RUN DEFENSE-Middle Tennessee's rush defense was a hot topic in preseason camp as an area that needed improvement. The opening performance of the year left a lot to be desired. DuJuan Harris averaged nearly eight yards per carry and the Trojans as a team averaged close to five yards per pop. Maryland will bring a big time ground threat to Murfreesboro as well. Da'Rel Scott ran for 197 yards in the Terps' win over Delaware and the team tallied close to 300 yards on the ground. The Blue Raiders have to tackle better to keep Maryland from controlling the game with its rushing attack.
PASS PROTECTION-Middle Tennessee yielded five sacks to Troy, another product of having such a youthful offensive line being immediately thrown into the fire. The sack total was especially high considering the Blue Raiders used a lot of short quick pass routes to cut down on Troy's pass rush. Maryland didn't record a single sack in 23 pass attempts by Delaware Saturday. The Blue Raiders can open their downfield playbook more if the offensive staff is more confident in the line's ability to preserve the pocket.
ATTACK FROM OUTSIDE THE RED ZONE-Middle Tennessee's red zone ineffectiveness was one of the biggest storylines of the Troy game. While the Blue Raiders can certainly do better near the goal line than they did against the Trojans, the offense may also need to consider attacking the end zone more from outside the red zone. The offensive line is not built right now to be able to shove defensive fronts back to churn out red zone yardage. With the defense packed in tight near the goal line, it is doubly hard for the Blue Raiders to find running room as well as protect the passer. Taking more shots at the end zone from the 20-30 yard range could help the offense use the extra space available to it and avoid red zone difficulties.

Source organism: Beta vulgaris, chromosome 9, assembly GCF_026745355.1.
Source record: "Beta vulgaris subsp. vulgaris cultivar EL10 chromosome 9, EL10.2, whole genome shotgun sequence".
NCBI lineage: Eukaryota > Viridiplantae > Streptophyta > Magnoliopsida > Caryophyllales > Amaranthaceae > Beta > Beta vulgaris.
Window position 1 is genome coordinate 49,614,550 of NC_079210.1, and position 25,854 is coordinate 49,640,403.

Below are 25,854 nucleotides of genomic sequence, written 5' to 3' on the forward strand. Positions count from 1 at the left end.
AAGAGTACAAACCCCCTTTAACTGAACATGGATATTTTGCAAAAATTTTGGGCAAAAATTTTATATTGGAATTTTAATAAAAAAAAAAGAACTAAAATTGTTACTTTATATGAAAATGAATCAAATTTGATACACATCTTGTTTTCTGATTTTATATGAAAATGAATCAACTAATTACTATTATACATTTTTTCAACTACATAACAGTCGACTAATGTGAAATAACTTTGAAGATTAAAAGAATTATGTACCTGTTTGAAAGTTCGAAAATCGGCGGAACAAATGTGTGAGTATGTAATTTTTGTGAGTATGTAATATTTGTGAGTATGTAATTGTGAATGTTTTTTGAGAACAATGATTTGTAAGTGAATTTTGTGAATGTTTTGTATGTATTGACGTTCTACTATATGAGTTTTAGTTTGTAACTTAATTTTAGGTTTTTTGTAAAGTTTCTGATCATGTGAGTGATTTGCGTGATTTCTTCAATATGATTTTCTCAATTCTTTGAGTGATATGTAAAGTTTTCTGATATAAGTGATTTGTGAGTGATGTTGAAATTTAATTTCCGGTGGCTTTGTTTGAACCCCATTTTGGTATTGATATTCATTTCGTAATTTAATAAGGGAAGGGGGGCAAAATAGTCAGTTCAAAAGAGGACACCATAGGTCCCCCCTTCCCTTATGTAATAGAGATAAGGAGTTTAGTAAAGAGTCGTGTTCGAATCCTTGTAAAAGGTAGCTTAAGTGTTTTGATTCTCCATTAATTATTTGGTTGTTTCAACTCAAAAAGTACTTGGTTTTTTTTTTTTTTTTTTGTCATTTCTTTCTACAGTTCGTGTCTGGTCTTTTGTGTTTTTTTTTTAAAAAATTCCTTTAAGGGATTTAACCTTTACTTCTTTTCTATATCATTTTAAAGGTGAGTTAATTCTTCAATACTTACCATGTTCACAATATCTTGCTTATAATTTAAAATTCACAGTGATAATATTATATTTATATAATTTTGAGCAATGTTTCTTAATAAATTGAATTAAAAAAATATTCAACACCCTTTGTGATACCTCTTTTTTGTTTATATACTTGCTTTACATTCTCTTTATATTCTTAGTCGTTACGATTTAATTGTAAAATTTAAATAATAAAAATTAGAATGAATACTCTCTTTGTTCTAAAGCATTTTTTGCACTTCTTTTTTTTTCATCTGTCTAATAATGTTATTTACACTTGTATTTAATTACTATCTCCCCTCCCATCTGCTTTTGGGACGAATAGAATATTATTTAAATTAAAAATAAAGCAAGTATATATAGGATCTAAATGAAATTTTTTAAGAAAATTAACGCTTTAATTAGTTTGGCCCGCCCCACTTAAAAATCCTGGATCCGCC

RAIDERS NEED TO MAINTAIN CONFIDENCE-Even with some of the issues the Blue Raiders struggled with in week one, Middle Tennessee was just a couple of bad breaks away from winning. If Chris McCoy and/or Anthony Glover had held on to potential interceptions, if Dwight Dasher hadn't fumbled on fourth-and-goal in the second quarter, or if Joe Craddock hadn't thrown a poor interception early in the game, the game could have been totally different. The Blue Raiders are not far from being a quality team. They can't afford to let their confidence be shaken after the week one loss. Otherwise, the bad breaks from the first game could compound themselves and become a snowball effect.
PICKING THE POISON-In addition to Scott's ability at running back, Maryland has one of the most explosive wide receivers in the country in Darrius Heyward-Bey. Heyward-Bey is lightning fast and can run past just about any defensive back in college football. He had 70 yards receiving on just four catches against Delaware and also carried the ball twice for 20 yards. Can the Blue Raiders devote enough attention to Scott to contain the running game while still being able to blanket Heyward-Bey's downfield threat? The Blue Raiders have to be able to contain the run with their front seven because it's not fair to ask MT cornerbacks Alex Suber and Rod Issac to handle Heyward-Bey without plenty of safety help behind them.